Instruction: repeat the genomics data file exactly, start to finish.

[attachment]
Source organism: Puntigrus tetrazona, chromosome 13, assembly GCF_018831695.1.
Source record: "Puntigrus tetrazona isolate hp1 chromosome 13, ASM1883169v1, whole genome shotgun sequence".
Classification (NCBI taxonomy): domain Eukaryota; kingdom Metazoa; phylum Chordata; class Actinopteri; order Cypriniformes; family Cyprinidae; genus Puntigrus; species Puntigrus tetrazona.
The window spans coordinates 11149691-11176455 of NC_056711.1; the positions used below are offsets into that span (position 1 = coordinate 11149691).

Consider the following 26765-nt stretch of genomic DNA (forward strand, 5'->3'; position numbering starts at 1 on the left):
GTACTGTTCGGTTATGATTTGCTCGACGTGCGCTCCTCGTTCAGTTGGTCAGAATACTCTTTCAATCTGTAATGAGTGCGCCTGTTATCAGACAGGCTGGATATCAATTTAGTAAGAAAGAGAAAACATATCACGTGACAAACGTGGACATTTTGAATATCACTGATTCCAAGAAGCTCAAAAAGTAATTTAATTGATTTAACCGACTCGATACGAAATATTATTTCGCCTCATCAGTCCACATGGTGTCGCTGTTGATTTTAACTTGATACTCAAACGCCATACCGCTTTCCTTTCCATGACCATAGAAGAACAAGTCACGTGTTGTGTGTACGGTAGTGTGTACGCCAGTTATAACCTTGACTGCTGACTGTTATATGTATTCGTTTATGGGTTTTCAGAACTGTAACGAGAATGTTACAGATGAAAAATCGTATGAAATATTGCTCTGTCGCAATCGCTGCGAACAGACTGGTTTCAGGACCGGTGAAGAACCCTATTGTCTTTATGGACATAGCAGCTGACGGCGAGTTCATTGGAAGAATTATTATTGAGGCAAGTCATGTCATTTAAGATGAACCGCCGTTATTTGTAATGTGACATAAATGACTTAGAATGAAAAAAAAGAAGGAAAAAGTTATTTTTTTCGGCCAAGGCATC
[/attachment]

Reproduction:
Source organism: Puntigrus tetrazona, chromosome 13, assembly GCF_018831695.1.
Source record: "Puntigrus tetrazona isolate hp1 chromosome 13, ASM1883169v1, whole genome shotgun sequence".
Classification (NCBI taxonomy): domain Eukaryota; kingdom Metazoa; phylum Chordata; class Actinopteri; order Cypriniformes; family Cyprinidae; genus Puntigrus; species Puntigrus tetrazona.
The window spans coordinates 11149691-11176455 of NC_056711.1; the positions used below are offsets into that span (position 1 = coordinate 11149691).

Consider the following 26765-nt stretch of genomic DNA (forward strand, 5'->3'; position numbering starts at 1 on the left):
GTACTGTTCGGTTATGATTTGCTCGACGTGCGCTCCTCGTTCAGTTGGTCAGAATACTCTTTCAATCTGTAATGAGTGCGCCTGTTATCAGACAGGCTGGATATCAATTTAGTAAGAAAGAGAAAACATATCACGTGACAAACGTGGACATTTTGAATATCACTGATTCCAAGAAGCTCAAAAAGTAATTTAATTGATTTAACCGACTCGATACGAAATATTATTTCGCCTCATCAGTCCACATGGTGTCGCTGTTGATTTTAACTTGATACTCAAACGCCATACCGCTTTCCTTTCCATGACCATAGAAGAACAAGTCACGTGTTGTGTGTACGGTAGTGTGTACGCCAGTTATAACCTTGACTGCTGACTGTTATATGTATTCGTTTATGGGTTTTCAGAACTGTAACGAGAATGTTACAGATGAAAAATCGTATGAAATATTGCTCTGTCGCAATCGCTGCGAACAGACTGGTTTCAGGACCGGTGAAGAACCCTATTGTCTTTATGGACATAGCAGCTGACGGCGAGTTCATTGGAAGAATTATTATTGAGGCAAGTCATGTCATTTAAGATGAACCGCCGTTATTTGTAATGTGACATAAATGACTTAGAATGAAAAAAAAGAAGGAAAAAGTTATTTTTTTCGGCCAAGGCATC